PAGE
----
We have been testing an HP calculator, the HP 10s+, one of the models that can be used and we can already give our opinion on its performance, build quality and ease of use. Without a doubt, what stands out most about this model is its low price and its classic design. It has some drawbacks that we are going to comment on in this HP 10S+ scientific calculator review.
We have previously tested the HP 300s+, another model from the company that competes against the Casio ClassWiz models: Casio fx-991SP X II Iberia or Casio fx-570SP X II Iberia or the Casio fx-82SP X II Iberia or fx-85SP XII Iberia.
Before starting to see the analysis in detail, we are going to comment on a curiosity about this calculator. It has all the earmarks of being a clone of a Casio calculator, the fx-300MS (or even the fx-82MS, fx-85MS). How can we know? Easy. You just have to turn on the calculator and press the MODE key 4 times and then press 2. What appears on the screen? You can see it in the next photo.
Or you can just check out the comments and specialized calculator forums.
Pressing MODE four times will see DISP appear and a single “1” option below it. If you go to the Casio models mentioned above, option “2” appears in this menu to adjust the contrast of the screen. In this HP model it does not appear but if we press the 2 it appears “LIGHT DARK” and CASIO below. And you can’t adjust the screen contrast.
Possibly, it is not an exact clone, and HP uses another processor and hardware (patent issue and others) but there is something behind it right?
Table of Contents
Detailed HP 10S+ Scientific Calculator Review
Design & Features
- Product no.: NW276AA
- Made of white plastic with sliding casing.
- Dimensiones: 7.72 x 1.50 x 14.70 cm
- 2-line display with 6.1 x 1.9 cm (5 x 6 points x 12 digits)
- Weight of 92 grams
- Battery: solar and LR44 battery
- It turns itself off in 5 minutes
- It has 240 functions: Polar and rectangular conversions; decimal and hexadecimal conversions; Combination, permutation, list-based statistical data editor with random numbers, summary statistics, and regression analysis.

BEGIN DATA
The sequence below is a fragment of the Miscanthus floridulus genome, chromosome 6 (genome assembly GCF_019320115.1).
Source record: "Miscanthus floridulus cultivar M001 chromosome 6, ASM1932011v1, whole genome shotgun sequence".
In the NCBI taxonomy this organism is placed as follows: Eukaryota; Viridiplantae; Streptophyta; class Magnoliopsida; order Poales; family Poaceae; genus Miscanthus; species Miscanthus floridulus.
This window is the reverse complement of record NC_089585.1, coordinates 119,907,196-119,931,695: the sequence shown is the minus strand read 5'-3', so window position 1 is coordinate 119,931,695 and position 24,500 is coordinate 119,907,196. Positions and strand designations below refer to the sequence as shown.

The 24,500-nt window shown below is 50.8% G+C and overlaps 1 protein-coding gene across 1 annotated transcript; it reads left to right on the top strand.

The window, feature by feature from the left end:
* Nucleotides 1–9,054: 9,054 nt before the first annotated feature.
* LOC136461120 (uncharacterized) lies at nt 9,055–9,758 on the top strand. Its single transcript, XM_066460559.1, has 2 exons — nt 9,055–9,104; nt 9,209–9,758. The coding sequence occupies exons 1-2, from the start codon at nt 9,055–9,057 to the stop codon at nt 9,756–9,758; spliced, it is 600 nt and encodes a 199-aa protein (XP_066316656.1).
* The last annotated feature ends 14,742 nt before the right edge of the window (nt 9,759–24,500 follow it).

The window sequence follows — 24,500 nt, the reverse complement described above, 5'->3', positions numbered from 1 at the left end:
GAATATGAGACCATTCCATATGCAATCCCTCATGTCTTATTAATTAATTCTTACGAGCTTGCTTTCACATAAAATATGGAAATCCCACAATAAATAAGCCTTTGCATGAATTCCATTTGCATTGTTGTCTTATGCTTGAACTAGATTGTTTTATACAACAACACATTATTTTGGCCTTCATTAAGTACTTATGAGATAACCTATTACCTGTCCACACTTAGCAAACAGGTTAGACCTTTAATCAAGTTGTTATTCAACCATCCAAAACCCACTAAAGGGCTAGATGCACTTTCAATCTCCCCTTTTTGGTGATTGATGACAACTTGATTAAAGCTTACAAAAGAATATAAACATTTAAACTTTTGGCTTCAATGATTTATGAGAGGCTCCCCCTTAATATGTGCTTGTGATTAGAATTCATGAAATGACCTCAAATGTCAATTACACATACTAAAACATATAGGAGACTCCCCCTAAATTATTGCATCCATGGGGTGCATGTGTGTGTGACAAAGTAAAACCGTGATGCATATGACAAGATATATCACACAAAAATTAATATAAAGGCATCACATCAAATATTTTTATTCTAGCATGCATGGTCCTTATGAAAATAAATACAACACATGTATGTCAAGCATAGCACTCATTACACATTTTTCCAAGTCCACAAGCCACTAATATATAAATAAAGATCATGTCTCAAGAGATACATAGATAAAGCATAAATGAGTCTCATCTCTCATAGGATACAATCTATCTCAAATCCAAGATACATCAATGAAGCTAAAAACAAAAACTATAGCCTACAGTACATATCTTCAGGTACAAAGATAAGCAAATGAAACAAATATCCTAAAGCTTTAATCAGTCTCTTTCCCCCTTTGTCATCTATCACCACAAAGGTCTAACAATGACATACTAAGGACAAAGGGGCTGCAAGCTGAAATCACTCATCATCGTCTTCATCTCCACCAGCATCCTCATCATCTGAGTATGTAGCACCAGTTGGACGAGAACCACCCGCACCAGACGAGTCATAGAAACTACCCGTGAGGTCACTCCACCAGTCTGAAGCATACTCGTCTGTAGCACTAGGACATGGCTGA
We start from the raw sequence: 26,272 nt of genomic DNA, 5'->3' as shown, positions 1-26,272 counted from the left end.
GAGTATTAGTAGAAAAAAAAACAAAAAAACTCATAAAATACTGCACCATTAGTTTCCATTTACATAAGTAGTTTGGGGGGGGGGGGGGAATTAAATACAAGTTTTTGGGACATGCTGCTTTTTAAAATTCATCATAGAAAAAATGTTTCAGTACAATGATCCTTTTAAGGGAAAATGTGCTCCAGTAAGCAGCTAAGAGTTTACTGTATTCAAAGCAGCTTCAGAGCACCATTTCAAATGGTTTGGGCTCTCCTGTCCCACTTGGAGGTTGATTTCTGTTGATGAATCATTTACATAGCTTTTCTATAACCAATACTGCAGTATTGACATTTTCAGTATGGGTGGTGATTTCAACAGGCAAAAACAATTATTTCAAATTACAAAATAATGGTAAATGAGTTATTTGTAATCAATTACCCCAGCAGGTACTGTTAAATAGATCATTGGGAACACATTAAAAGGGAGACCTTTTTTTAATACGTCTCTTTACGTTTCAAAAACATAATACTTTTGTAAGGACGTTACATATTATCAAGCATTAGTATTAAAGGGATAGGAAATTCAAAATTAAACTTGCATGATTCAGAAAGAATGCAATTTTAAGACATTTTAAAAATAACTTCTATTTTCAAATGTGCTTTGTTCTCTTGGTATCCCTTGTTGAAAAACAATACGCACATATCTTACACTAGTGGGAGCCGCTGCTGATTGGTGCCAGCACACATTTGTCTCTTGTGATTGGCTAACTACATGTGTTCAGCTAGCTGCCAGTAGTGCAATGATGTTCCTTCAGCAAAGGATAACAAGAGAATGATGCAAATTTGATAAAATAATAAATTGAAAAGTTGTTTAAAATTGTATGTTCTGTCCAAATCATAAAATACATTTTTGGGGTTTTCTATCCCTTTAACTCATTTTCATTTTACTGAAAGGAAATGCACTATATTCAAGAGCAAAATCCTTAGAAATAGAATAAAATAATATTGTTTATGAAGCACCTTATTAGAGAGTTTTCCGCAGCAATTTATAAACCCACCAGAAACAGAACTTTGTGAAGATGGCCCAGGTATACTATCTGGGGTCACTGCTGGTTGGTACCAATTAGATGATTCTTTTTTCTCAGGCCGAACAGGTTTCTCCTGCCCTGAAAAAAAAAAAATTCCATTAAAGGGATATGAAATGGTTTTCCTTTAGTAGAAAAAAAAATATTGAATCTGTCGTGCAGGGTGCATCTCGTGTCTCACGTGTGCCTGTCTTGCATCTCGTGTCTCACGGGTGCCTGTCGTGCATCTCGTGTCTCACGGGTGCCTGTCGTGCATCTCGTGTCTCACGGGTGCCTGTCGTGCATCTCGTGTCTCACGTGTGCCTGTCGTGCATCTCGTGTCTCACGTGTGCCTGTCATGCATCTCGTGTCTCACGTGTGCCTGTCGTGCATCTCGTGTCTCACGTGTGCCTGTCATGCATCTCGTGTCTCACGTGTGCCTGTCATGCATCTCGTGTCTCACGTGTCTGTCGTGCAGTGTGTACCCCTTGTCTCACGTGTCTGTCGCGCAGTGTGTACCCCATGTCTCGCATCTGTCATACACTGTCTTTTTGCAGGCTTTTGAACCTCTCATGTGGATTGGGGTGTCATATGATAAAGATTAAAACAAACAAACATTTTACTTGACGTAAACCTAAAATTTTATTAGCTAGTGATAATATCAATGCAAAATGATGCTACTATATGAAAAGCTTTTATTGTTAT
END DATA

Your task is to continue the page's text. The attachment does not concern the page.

- Memory registers up to 9
- Accuracy: 12 (internal); 10 (display)
- It is not programmable; has no sound
- Recommended Use: General Mathematics, Arithmetic, Algebra, Trigonometry, Probability Statistics
The calculator comes packaged in a hard plastic sleeve along with instructions. Something typical in HP models.
The first thing you have to keep in mind is that it is a cheap and basic calculator. Its construction is plastic but solid. It doesn’t weigh much. Its great addition compared to other more expensive models is that it has a solar panel. And all for a ridiculous price.
The screen has 2 lines. We will see the operation performed at the top and the result at the bottom. In a very small line at the top it shows us the mode of operation. Visibility is good. Up to 10 characters are displayed.
What is the main downside that can be put? Well, probably that pressing the buttons makes us a little “dense”. They are somewhat hard, much more than in Casio models (which are also somewhat more expensive). The buttons are hard plastic.
At the top of the keyboard we have a section of gray buttons with the algebraic and trigonometric functions in white. The contrast is not spectacular (in the functions included in the button itself). Enhance with the functions above each button (turquoise blue and red color). The directional buttons are also a bit small. If you are looking for the best scientific calculator for trigonometry, you can get your hand on this one.
At the bottom we find the typical buttons: numbering and basic operations. In this case they are black with white numbering. The contrast is better. The rest of the extra functions at the top of the button are in turquoise blue.
The side of the calculator is black. In the back we find the cover to change the battery (it comes with a screw). At the bottom we find the hole to reset the calculator. In the 4 corners of the back we find 4 protrusions.